Tears. Hugs. Smiles and pats on the small backs.
Dozens of first-graders and their parents swarmed in the schoolyard on Thursday morning at Taivallahden koulu (Taivallahti comprehensive school) in Helsinki’s Etu-Töölö district.
This was the day. The first day in school.
“Veera has been going on overdrive for the past two days,” said her smiling father Jussi Putkonen, 41. ” “But after she met some of her friends, she calmed down.”
Veera, the small girl with red hair and freckles, was circling around her father.
“Will you come inside with me, pleaase?”
After receiving confirmation, she lined up, nervously waiting for her name to be announced out loud.
“Veera Putkonen!” said one of the teachers. Veera started strolling, slowly, taking careful steps and casting sidelong glances to her father.
After the children had walked in, her father followed.
About 6,100 first-graders started their way to school on Thursday morning in Helsinki. The number of primary school students has increased with about 1,200.
In total, 61,500 first-graders start their way to school this year in Finland. 90 percent of them are seven-year-olds. 3,900 of the first-graders begin their studies in a Swedish school.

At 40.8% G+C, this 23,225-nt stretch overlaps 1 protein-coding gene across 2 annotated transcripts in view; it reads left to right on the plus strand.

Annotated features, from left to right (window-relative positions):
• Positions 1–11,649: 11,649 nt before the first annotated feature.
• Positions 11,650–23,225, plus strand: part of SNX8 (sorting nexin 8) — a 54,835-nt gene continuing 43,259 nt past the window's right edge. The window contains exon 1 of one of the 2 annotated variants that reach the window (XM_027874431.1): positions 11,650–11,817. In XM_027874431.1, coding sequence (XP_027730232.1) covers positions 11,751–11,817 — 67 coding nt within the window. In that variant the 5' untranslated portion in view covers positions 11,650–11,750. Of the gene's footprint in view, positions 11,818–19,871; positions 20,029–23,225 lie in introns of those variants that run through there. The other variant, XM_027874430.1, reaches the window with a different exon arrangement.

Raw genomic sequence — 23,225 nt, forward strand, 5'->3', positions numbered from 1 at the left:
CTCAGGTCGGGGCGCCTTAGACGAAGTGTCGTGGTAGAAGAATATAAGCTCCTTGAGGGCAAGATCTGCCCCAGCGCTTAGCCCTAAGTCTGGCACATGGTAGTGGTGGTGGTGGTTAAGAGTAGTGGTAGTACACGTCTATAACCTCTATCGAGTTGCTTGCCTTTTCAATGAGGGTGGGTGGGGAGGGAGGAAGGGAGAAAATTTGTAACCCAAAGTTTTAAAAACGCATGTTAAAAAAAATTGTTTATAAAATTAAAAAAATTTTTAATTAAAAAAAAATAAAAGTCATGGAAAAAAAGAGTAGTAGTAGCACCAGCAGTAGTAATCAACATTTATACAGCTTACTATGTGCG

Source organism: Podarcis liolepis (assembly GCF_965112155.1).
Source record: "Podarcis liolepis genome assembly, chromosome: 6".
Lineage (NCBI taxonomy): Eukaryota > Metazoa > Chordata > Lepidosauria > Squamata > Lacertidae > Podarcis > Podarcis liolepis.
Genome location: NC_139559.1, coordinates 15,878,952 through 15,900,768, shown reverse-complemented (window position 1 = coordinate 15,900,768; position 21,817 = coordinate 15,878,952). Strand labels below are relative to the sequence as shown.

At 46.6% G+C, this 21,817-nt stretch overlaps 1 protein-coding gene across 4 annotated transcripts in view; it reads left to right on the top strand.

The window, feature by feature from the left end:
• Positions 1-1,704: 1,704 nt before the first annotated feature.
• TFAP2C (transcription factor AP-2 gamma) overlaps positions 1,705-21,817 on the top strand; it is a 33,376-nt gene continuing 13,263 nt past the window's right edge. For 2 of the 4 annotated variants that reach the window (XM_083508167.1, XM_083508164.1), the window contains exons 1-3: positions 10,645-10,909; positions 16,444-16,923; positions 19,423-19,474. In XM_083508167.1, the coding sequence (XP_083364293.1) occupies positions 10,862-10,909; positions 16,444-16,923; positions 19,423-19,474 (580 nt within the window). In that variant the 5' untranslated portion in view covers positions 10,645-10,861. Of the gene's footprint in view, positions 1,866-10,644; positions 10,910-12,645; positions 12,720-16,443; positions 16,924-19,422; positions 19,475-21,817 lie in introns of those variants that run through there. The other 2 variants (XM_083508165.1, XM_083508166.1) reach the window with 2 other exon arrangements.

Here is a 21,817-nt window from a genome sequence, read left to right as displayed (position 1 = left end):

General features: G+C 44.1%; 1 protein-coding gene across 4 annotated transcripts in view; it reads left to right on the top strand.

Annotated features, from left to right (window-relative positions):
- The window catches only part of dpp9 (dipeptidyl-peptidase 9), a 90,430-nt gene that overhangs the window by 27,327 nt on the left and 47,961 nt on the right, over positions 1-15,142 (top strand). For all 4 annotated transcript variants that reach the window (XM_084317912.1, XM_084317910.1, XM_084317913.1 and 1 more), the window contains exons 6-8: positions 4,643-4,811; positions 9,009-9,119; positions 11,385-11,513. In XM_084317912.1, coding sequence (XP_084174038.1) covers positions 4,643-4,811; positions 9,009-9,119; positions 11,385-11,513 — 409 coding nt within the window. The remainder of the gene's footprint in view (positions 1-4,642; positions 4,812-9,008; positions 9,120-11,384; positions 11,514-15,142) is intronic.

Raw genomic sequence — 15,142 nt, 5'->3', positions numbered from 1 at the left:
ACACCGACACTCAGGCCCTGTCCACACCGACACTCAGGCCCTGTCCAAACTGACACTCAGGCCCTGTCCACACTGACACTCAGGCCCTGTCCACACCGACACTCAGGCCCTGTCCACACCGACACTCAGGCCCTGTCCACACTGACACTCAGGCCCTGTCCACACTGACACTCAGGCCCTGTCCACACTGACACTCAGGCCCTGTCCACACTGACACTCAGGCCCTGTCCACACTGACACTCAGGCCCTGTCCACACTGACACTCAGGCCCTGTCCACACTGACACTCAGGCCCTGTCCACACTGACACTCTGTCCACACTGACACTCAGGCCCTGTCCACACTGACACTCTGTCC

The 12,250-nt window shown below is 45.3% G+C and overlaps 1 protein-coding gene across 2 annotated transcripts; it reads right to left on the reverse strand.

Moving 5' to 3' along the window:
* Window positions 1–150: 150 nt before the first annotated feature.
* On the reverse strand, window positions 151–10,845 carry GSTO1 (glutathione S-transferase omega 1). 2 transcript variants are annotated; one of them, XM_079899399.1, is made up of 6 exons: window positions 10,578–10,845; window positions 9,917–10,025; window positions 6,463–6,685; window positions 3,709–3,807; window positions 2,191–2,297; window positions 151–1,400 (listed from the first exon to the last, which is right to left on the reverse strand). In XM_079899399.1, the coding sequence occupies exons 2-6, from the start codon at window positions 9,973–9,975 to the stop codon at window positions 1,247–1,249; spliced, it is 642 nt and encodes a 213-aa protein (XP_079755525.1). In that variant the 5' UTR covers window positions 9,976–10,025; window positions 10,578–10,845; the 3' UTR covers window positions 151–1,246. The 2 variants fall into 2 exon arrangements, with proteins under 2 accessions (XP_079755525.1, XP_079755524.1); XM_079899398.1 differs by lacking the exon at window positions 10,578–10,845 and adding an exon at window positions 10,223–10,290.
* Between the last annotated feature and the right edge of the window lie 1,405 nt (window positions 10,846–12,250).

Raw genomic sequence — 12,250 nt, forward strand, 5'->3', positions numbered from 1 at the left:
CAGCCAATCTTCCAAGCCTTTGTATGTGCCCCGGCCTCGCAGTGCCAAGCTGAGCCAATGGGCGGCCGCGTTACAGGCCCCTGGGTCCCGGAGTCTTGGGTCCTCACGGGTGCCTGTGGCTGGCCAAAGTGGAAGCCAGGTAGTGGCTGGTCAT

In Finland, the comprehensive education consists of six years in primary school and three years in secondary school.
This year, 35,000 students begin their continuing studies in upper secondary school and vocational studies are begun by 108,400 students.
In total, there are about 104,000 upper secondary school students in Finland, from where about 8 percent are adult students.
The interest in upper secondary school studies has been decreasing but since 2015, the interest has grown slightly. This year the interest is a bit higher than in 2014.
Vocational education holds the number one spot of interest with a total of 267,900 students.
Source for the figures: Finnish National Board of Education